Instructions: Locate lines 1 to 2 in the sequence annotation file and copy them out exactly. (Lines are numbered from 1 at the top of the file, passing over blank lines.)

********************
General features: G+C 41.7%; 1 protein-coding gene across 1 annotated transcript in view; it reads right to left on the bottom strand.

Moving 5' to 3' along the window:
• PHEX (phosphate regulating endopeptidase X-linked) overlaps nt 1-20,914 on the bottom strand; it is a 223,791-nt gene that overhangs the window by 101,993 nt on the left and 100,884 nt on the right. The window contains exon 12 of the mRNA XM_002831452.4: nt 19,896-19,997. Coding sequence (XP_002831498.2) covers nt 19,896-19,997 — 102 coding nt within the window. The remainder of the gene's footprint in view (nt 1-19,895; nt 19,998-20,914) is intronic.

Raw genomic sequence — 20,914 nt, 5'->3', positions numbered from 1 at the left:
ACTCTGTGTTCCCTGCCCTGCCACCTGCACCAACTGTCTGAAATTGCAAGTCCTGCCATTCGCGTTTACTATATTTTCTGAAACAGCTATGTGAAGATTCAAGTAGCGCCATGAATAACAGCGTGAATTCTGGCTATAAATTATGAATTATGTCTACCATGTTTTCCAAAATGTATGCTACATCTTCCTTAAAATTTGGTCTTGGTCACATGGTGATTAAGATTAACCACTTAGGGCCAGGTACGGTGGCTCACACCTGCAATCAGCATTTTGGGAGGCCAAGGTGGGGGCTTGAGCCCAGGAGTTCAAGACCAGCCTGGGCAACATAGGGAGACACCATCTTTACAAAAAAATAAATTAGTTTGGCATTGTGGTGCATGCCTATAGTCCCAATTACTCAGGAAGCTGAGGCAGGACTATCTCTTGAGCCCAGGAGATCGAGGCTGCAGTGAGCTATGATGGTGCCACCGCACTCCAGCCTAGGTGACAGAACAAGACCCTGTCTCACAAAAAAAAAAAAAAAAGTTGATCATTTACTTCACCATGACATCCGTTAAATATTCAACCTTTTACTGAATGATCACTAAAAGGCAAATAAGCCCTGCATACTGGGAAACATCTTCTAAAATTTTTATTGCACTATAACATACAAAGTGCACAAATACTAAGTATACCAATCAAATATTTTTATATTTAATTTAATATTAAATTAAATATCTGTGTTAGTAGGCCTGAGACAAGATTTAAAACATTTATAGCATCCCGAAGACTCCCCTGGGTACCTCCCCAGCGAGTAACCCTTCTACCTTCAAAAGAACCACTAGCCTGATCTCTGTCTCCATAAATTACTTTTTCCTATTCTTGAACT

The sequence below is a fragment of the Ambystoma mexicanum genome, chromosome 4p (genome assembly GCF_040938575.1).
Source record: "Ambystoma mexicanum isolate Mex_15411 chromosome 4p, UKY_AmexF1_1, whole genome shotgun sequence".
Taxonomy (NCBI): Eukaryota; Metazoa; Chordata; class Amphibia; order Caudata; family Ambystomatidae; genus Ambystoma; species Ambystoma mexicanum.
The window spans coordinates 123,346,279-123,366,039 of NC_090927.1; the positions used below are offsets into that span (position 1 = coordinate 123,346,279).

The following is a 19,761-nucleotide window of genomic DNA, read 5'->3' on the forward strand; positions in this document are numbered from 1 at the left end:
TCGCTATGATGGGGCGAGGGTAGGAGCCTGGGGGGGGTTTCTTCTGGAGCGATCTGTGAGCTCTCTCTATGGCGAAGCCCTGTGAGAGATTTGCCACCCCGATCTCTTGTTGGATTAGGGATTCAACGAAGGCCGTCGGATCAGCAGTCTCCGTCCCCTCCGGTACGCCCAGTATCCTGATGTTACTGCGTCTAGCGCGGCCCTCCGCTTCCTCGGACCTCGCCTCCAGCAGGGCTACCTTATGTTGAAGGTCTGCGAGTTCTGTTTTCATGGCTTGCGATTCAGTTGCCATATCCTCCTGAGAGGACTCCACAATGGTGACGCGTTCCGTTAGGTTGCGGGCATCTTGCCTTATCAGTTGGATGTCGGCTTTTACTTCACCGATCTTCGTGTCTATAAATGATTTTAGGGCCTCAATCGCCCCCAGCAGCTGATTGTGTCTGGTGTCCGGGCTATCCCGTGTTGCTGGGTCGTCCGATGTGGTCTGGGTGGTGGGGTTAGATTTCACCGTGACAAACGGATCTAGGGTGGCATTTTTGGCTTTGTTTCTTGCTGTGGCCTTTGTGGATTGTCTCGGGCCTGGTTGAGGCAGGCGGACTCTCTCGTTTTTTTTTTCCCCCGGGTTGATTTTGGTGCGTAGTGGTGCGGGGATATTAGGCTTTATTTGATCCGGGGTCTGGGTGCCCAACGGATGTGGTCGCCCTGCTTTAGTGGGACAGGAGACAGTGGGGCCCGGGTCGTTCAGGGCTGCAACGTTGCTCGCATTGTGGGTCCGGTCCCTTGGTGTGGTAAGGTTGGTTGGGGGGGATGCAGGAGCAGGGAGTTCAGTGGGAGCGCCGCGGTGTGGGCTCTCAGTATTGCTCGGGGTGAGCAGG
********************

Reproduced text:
General features: G+C 41.7%; 1 protein-coding gene across 1 annotated transcript in view; it reads right to left on the bottom strand.

Moving 5' to 3' along the window: